The results of Dodd et al. raise interesting questions. The phytohormone abscisic acid, thought to lengthen the clock period (13), induces cADPR production (11), and cADPR gene expression overlaps with that of genes controlled by abscisic acid (14). Does abscisic acid affect the clock partly through cADPR-derived signals? Also, assuming that both IP3-and cADPR-dependent pathways are involved in generating circadian [Ca2+]i oscillation, do they interact with each other? Dodd et al. found that a pharmacological inhibitor (U73122 at 1 μM) of IP3 production did not affect daily [Ca2+]i oscillation. Because IP3 concentrations were not analyzed, more research is needed to understand the relative roles of both cADPR and IP3. In particular, identification of the plant genes that encode the enzymes that produce cADPR and the proteins that control Ca2+ release by cADPR and IP3 are required to analyze the functions of these signaling molecules in plants.

The circadian clock also controls daily metabolic homeostasis in mammals. Indeed, mice with a dominant mutation in Clock, the gene that encodes a core clock component, develop various metabolic syndromes (15). Many enzymes that catalyze diverse metabolic reactions require heme as a cofactor. The circadian clock regulates the heme metabolic pathway partly by controlling expression of 5-aminolevulinic acid synthase, the rate-limiting enzyme in heme biosynthesis (3). Yin et al. show that the circadian clock may also monitor heme metabolism through the clock component REV-ERBα. Heme binds to REV-ERBα and regulates its function by promoting its assembly with two proteins that repress transcription—nuclear receptor co-repressor and histone deacetylase 3 complex.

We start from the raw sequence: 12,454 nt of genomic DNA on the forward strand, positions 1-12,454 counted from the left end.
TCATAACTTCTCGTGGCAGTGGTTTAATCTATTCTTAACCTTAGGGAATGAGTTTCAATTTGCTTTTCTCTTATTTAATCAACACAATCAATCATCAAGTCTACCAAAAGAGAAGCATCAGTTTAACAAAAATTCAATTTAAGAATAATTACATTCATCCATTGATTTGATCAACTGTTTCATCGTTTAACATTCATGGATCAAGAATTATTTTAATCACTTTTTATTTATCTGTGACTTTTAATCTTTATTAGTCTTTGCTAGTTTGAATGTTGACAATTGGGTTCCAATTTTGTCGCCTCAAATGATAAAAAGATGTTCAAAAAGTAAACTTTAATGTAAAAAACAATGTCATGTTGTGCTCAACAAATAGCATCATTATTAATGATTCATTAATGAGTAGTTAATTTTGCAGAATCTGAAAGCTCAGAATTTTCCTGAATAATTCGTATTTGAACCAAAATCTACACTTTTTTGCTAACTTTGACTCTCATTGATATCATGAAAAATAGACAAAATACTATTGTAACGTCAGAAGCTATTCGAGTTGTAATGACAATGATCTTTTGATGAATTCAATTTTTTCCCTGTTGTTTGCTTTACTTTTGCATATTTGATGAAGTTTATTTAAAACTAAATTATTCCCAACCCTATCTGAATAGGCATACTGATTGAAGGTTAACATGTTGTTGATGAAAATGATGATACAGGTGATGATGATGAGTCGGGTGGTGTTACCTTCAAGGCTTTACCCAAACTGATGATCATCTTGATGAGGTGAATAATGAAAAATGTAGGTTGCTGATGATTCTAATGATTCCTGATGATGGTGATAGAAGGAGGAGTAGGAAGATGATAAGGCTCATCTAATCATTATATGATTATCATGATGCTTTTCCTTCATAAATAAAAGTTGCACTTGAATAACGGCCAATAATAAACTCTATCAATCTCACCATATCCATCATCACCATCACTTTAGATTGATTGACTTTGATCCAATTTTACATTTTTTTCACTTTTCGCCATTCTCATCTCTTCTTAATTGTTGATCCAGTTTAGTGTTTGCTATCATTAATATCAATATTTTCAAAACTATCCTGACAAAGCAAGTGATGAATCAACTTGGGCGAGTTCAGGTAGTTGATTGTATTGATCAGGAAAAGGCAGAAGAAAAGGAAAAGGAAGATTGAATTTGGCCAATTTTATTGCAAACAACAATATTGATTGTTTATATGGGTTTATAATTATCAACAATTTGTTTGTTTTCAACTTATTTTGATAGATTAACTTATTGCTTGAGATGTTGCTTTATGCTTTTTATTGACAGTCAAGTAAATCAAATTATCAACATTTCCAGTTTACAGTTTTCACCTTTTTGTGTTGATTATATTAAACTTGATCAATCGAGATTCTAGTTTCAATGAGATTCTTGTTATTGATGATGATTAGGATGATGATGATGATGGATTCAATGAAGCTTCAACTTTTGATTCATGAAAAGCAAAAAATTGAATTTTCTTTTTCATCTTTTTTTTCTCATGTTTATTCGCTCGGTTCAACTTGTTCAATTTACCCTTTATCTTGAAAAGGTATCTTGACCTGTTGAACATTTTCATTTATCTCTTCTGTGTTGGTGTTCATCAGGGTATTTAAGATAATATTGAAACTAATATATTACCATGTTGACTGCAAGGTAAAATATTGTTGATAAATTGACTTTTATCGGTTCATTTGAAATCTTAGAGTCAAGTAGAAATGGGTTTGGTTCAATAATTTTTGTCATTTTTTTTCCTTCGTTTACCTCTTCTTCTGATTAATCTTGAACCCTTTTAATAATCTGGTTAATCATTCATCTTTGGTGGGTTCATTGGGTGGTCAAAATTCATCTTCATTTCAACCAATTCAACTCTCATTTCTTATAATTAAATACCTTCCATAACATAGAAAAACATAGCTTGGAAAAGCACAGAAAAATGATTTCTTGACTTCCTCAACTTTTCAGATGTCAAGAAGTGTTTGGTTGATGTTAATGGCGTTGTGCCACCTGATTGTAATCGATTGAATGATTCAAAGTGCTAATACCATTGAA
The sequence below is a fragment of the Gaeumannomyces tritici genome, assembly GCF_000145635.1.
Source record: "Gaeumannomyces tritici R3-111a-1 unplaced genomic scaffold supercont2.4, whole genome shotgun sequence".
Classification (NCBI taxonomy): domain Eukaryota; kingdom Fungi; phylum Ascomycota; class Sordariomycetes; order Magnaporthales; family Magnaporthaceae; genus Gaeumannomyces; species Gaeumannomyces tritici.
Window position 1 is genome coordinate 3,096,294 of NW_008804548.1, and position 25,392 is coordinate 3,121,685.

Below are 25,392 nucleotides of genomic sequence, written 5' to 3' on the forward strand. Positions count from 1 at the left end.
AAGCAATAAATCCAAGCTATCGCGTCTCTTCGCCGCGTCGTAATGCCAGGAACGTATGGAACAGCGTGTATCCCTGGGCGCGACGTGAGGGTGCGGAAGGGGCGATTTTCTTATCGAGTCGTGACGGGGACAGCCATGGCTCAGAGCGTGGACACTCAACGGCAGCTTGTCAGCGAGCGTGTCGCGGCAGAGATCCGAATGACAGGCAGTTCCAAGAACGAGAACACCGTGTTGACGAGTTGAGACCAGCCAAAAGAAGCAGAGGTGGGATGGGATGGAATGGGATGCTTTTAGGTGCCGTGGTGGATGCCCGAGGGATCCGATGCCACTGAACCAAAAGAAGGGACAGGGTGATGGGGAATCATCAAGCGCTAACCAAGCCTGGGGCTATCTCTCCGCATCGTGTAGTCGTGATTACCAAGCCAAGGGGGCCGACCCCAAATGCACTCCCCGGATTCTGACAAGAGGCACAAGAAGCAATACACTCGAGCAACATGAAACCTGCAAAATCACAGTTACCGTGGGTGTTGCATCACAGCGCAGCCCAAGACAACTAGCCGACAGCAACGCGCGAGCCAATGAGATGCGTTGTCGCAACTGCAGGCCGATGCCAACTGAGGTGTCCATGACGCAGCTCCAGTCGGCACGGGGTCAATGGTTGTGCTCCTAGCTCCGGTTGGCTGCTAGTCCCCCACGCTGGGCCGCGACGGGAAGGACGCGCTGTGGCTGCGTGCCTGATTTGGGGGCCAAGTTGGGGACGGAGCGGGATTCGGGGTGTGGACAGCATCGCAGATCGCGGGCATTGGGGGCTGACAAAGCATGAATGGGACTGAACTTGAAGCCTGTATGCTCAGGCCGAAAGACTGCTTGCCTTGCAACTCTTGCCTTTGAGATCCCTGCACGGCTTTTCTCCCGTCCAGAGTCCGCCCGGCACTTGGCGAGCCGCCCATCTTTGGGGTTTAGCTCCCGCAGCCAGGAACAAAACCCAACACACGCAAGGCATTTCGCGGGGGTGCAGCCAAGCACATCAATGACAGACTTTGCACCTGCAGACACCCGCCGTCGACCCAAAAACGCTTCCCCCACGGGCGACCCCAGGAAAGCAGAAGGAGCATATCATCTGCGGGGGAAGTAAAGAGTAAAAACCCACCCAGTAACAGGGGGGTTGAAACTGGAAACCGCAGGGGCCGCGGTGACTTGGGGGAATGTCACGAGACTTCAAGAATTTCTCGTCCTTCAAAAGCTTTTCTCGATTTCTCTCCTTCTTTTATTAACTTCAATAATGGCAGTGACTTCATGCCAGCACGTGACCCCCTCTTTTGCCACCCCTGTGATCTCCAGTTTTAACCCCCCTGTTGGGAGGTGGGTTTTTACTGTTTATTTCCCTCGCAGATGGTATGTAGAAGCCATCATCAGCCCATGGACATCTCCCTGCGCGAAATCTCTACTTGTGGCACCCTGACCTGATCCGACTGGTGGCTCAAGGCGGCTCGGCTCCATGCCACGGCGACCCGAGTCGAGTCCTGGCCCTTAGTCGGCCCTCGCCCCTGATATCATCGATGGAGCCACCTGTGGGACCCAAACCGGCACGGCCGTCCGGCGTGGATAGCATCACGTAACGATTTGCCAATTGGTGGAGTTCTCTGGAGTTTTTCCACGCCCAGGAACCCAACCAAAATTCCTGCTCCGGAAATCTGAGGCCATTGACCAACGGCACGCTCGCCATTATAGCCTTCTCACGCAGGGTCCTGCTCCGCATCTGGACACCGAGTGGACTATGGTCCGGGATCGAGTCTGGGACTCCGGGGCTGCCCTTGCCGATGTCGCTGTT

Heme suppresses the expression of genes involved in gluconeogenesis in the liver. Yin et al. show that in the presence of heme, REV-ERBα decreased the expression of genes encoding phosphoenolpyruvate carboxykinase and glucose 6-phosphatase, both of which control glucose production, in human hepatoma cells. Heme also augmented transcriptional repression of the core clock gene Bmal1 by REV-ERBα?? Therefore, REVERB α couples the circadian clock with glucose metabolism. It would be intriguing to study whether REV-ERBα-dependent regulation contributes to the transcriptional regulation of phosphoenolpyruvate carboxykinase and glucose 6-phosphatase genes in Rev-erbα-deficient mice.

At first glance, the studies by Dodd et al. and Yin et al. appear unrelated. However, they propose that both plant and animal clocks possess a mechanism for implementing cellular signaling or redox status in the fine-tuning of daily transcriptional regulation. Thus, a common theme emerges in which small molecules provide feedback mechanisms between the circadian clock network and clock-controlled metabolic pathways to maintain metabolic homeostasis.